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Stourhead is a National Trust property in Wiltshire, an 18th. century house and garden, this is the gate house.
The thickness of the trunk of this tree beside the drive caught my eye.
Part of the gardens close to the house.
A view through the trees of St. Peter's Church in the valley below the house.
The Temple of Apollo seen across the valley - it is on the same path around the gardens as I was on when I took the photo!
Two views of the lake which forms the centrepiece of the landscape garden.
The Temple of Apollo this time seen across the lake.
No lake is complete without an island, this is one of two at Stourhead.
No such garden is complete without a grotto, that at Stourhead includes these two statues.
Another view of lake and one of its islands.
The Temple of Flora viewed across the lake.
The Pantheon, viewed from the same place as the above photo was taken.
The Temple of Flora seen again from across the lake.
A wider view including the Temple of Flora, the Palladian Bridge and the Bristol Cross.
Two views of the bridge, it actually has a grass surface and you can't walk across it.
The Bristol Cross by the lower entrance to the garden was originally located in the centre of Bristol and was moved here when that part of the city was redeveloped - in 1768!
The reverse view from that above is of the Palladian bridge with the Pantheon across the lake behind it.
Zooming in on the Pantheon, like many of the follies at Stourhead it is easier to photograph from across the lake than it is nearer to it.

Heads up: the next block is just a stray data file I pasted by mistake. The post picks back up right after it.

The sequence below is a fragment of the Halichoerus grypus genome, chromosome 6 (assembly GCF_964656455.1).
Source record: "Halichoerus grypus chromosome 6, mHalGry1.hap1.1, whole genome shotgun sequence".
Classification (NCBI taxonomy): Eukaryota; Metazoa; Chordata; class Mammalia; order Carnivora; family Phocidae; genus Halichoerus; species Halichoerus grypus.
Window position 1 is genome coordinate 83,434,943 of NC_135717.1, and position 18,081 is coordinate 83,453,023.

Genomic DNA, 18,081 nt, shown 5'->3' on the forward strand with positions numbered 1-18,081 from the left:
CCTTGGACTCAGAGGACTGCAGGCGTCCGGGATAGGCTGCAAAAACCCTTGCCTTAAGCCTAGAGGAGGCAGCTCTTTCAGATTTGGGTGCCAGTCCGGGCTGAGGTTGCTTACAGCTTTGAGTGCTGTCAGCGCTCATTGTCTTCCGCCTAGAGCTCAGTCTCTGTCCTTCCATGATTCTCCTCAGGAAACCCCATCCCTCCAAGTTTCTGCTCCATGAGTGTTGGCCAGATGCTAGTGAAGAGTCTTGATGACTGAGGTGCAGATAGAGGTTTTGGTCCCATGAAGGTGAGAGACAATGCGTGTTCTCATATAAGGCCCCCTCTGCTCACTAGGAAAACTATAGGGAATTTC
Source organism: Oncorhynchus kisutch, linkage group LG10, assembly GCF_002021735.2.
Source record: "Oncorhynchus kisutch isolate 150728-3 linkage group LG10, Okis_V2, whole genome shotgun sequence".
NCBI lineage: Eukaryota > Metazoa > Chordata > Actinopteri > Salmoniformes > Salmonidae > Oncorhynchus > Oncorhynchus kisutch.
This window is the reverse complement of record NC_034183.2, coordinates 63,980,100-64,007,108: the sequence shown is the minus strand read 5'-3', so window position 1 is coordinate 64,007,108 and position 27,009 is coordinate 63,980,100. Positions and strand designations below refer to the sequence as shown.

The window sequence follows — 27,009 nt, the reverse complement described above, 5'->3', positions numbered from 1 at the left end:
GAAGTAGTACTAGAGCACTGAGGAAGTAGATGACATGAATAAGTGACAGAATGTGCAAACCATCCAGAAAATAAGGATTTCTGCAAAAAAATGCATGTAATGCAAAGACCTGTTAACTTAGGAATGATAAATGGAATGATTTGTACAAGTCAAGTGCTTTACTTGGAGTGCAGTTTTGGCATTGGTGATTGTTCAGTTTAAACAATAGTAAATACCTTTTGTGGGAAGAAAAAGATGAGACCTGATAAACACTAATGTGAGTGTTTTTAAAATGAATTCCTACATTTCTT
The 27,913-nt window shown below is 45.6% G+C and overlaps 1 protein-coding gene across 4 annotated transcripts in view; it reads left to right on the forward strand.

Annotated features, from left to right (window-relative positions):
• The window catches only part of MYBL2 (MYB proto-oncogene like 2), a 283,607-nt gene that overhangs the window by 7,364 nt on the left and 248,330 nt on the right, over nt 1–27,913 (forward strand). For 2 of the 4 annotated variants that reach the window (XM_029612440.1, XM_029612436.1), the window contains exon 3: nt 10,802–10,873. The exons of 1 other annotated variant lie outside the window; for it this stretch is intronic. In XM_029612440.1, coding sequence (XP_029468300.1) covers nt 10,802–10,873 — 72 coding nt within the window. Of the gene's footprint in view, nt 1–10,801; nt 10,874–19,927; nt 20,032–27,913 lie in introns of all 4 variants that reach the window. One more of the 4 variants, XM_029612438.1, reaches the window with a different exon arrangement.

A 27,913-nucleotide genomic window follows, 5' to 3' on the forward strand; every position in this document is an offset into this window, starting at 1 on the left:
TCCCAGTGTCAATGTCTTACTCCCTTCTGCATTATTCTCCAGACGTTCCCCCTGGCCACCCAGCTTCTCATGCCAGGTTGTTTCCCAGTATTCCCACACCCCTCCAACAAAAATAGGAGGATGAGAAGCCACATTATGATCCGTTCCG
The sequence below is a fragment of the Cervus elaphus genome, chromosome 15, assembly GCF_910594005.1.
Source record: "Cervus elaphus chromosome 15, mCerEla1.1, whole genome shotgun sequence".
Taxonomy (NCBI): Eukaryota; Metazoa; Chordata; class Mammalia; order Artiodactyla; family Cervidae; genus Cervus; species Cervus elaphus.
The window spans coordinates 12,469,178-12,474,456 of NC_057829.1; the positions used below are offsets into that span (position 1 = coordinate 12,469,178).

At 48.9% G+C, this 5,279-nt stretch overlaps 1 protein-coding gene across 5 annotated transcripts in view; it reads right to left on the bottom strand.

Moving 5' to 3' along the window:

Originally erected at the main crossroad in the City of Bristol in 1373, it was deemed to be an obstruction in 1733 and was moved to College Green by the Cathedral. However people objected to it there so in 1768 it was donated to Henry Hoare to incorporate into his garden - Bristol's loss, Stourhead's gain.
Some 2 1/2 miles from the house is King Alfred's Tower which straddles the boundary between Somerset and Wiltshire. The reason for the name is that this hill is where King Alfred raised his standard against the Danes. You can go up the tower by a 205 step spiral staircase with no place to rest on the way!
There's some nice woodland walks in this outer part of the Stourhead estate.
I spotted this natural "tent" in the woods, this was in fact the best of many.
In the woods near the Tower is Park Hill Camp, the remains of a Iron Age fort.
Visit our Travel Centre for train, ferry and tunnel bookings.
This site was last updated 15/07/2012